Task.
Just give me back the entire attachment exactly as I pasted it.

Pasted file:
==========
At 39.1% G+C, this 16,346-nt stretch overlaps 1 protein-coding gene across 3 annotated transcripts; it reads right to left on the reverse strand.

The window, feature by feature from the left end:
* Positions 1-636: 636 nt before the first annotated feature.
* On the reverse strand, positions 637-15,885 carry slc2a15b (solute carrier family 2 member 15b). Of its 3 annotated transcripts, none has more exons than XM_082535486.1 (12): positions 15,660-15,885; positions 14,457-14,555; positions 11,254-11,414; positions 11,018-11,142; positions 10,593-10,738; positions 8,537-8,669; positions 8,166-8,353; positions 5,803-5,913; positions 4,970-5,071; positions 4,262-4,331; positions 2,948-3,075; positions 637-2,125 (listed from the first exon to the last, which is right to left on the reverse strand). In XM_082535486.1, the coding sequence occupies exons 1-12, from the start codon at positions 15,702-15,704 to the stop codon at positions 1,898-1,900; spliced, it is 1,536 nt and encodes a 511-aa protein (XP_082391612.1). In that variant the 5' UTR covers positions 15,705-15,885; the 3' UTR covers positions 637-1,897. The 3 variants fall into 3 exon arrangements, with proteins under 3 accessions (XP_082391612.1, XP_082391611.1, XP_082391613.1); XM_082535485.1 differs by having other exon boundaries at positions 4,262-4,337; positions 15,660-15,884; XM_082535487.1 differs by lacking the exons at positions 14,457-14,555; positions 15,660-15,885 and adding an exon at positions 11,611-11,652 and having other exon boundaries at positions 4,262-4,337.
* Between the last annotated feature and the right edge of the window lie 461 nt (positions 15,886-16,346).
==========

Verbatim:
At 39.1% G+C, this 16,346-nt stretch overlaps 1 protein-coding gene across 3 annotated transcripts; it reads right to left on the reverse strand.

The window, feature by feature from the left end:
* Positions 1-636: 636 nt before the first annotated feature.
* On the reverse strand, positions 637-15,885 carry slc2a15b (solute carrier family 2 member 15b). Of its 3 annotated transcripts, none has more exons than XM_082535486.1 (12): positions 15,660-15,885; positions 14,457-14,555; positions 11,254-11,414; positions 11,018-11,142; positions 10,593-10,738; positions 8,537-8,669; positions 8,166-8,353; positions 5,803-5,913; positions 4,970-5,071; positions 4,262-4,331; positions 2,948-3,075; positions 637-2,125 (listed from the first exon to the last, which is right to left on the reverse strand). In XM_082535486.1, the coding sequence occupies exons 1-12, from the start codon at positions 15,702-15,704 to the stop codon at positions 1,898-1,900; spliced, it is 1,536 nt and encodes a 511-aa protein (XP_082391612.1). In that variant the 5' UTR covers positions 15,705-15,885; the 3' UTR covers positions 637-1,897. The 3 variants fall into 3 exon arrangements, with proteins under 3 accessions (XP_082391612.1, XP_082391611.1, XP_082391613.1); XM_082535485.1 differs by having other exon boundaries at positions 4,262-4,337; positions 15,660-15,884; XM_082535487.1 differs by lacking the exons at positions 14,457-14,555; positions 15,660-15,885 and adding an exon at positions 11,611-11,652 and having other exon boundaries at positions 4,262-4,337.
* Between the last annotated feature and the right edge of the window lie 461 nt (positions 15,886-16,346).